Dead or Alive 5

This Is Hard. Core.

We take Dead or Alive 5 for a nice long drive.
Author: Aram Lecis
Published: October 28, 2012
I want to be upfront about this. The last (and only) time I played a Dead or Alive game was right at the launch of the PlayStation 2 when I grabbed Dead or Alive 2: Hardcore on launch day because there really wasn’t anything else than wasn’t Madden. I probably played a few hours of it before saying “meh” and popping in my PS1 Twisted Metal 2 disc and playing that for the next 192 hours. So I’m coming into this review of Dead or Alive 5 somewhat cold. If you’re looking for an evaluation of the potential of DOA 5 in the tournament scene and how they’ve improved holds and throws from Dead or Alive 4 you should probably look for another review.

This review is for those of you out there who find yourself titillated by Team Ninja and their untamed titties. Because let’s be honest, no matter how much one professes to admire the two-button technique the series uses everyone is here for the gratuitous use of “jiggle physics” that are taken to a new level on modern hardware. It’s fine, you can admit it, we’re all guys here. Despite the departure of series creator Tomonobu Itagaki you’ll still going to find plenty of female fighter none too shy about letting the world see their assets.

Dead or Alive 5 marks the series return to a Sony console after a pretty lengthy hiatus. If you’ve skipped the last few iterations then you might need to be reminded that DOA is based around a rock-paper-scissors motif where the different attacks (strikes/throws/holds) all can be countered by one of the other attacks so if you can anticipate you opponents move you can turn it against him. You won’t find too much in the way of crazy projectile or magical attacks in this world. You will find some badass Power Blows though that can smash people across the screen and through various environmental objects. Almost all the moves can be performed with very simple combos and in the grand scheme of fighting games, DOA5 falls onto the casual Mortal Kombat side of the spectrum.

The story of DOA5 revolves around a conspiracy at DOATEC (really!) and if you play through the lengthy Story Mode (which also acts as a realllllly long tutorial) you’ll find out all sorts of insane details that can only come out of the most twisted sort of minds. Completing the entire mode will teach you even the most advanced techniques and get you prepared to go online where the heart of the game is. If you prefer to run in fear from the online hounds, you can always hit up arcade mode and fight the computer some more in a non-story based arena, battle endlessly in Survival or race the clock in Time Attack. Yawn!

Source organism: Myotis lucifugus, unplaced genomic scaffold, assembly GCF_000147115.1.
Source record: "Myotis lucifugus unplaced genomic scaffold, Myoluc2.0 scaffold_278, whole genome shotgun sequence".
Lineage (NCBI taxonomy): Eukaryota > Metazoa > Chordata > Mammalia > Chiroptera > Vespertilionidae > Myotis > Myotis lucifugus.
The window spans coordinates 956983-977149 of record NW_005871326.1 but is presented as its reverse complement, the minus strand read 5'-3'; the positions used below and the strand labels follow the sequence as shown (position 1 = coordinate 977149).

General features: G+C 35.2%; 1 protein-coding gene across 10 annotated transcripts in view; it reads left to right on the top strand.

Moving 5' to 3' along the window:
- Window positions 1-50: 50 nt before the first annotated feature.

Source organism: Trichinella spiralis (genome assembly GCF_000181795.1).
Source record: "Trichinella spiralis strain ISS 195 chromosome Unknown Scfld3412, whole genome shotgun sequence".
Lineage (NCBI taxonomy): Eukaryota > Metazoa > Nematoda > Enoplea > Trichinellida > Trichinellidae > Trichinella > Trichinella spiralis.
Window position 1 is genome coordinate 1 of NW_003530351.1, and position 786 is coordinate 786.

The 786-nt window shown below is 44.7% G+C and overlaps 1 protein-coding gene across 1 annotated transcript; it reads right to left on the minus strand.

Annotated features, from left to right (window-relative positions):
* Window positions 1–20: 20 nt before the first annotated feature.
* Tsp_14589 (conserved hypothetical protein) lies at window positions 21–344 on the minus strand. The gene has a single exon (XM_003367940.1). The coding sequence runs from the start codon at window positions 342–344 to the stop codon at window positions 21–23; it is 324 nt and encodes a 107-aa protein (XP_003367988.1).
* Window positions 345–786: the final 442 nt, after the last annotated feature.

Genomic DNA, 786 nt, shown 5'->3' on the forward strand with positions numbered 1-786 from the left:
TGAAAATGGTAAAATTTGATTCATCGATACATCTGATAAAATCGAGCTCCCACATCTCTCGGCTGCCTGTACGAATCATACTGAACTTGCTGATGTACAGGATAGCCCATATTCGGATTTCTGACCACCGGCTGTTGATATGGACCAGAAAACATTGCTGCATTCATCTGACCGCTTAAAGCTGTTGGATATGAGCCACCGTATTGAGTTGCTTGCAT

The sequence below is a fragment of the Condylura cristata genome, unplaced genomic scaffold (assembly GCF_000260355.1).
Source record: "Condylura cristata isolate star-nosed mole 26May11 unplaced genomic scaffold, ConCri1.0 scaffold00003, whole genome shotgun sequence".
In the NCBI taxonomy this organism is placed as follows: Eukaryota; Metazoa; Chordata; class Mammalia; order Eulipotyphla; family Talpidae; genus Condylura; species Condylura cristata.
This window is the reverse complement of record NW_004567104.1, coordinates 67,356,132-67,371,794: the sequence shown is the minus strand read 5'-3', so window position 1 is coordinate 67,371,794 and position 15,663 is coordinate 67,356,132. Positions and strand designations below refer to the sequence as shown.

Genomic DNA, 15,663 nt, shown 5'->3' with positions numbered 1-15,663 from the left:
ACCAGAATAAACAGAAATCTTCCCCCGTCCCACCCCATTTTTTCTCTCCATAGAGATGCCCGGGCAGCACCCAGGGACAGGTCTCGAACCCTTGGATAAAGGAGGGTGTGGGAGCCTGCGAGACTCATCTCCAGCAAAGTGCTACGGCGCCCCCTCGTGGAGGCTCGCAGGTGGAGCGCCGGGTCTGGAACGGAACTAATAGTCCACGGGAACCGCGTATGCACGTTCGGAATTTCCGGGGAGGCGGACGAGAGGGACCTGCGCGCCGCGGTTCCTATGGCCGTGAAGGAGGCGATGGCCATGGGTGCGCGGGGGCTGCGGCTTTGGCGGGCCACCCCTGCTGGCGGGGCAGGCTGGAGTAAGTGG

Once you do hop online, you’ll find a great experience. The netcode was always solid for me and there were no shortage of players near my level (Ranked on a S-F scale) in any of the modes I checked out. You can hop into a simple match which doesn’t affect your rating at all if you are just looking to have some fun. If you need to prove your mettle you can jump into ranked matches that are exactly what they sound like. Finally you can get into a Lobby Match, which is the cool arcade experience where up to 16 people are in a lobby and watch 2 players go at it with the winner staying in and the loser heading to the back of the pack to wait his turn. It’s supposed to recreate the classic arcade experience and in many ways it really does.

Over 20 characters are featured in DOA5 which includes almost all of the series regulars and three guest characters from Virtua Fighter who make an appearance to lend a bit of crossover appeal. The graphics are excellent, with the characters being highly detailed with tons of little details and deterioration effects as the fight goes on. Framerates are excellent and even the environments are swarming with great little details.

If there is a serious fault with DOA5 it’s that it doesn’t fit into any one niche very well. The gameplay is definitely geared towards more casual players, but it lacks the cache of games like Mortal Kombat or Street Fighter in that same genre. The basic moveset and simple flow of combat mean that serious players find it lacking and are likely to stick with stuff that is more accepted in the tournament scene. With the only real hallmark of the series being character design that is more likely to appeal to adolescent males than anyone else you are left with a game that is hard to recommend. What you’ve got here is a decent game that doesn’t really do anything differently from its own predecessors or its direct competition. It’s always nice to see a series return to the mother console after a hiatus, but there isn’t a lot to get into here if you aren’t already a fan of the series.
The Verdict

It's a return to the PlayStation for Dead or Alive, but not an especially triumphant one. This is a great looking game that fails to separate itself from a crowded field of fighters and relies a bit too much on a tired gimmick.


There is no denying this game looks great. The fighters are superbly detailed and pop with vibrant colors. The stages are richly appointed and complement the models.


The voice acting can be a little grating for some of the characters with over the top stereotypical inflections.


DOA has traditionally featured a simplified control scheme and they still do here. You can feel comfortable pulling off all the moves with just a d-pad on a Dualshock.


You'll find the usual range of modes for both on- and off-line play but nothing out of the ordinary (other than the narrative of the Story mode). The fighting style is rather shallow and you went spend a lifetime mastering this game.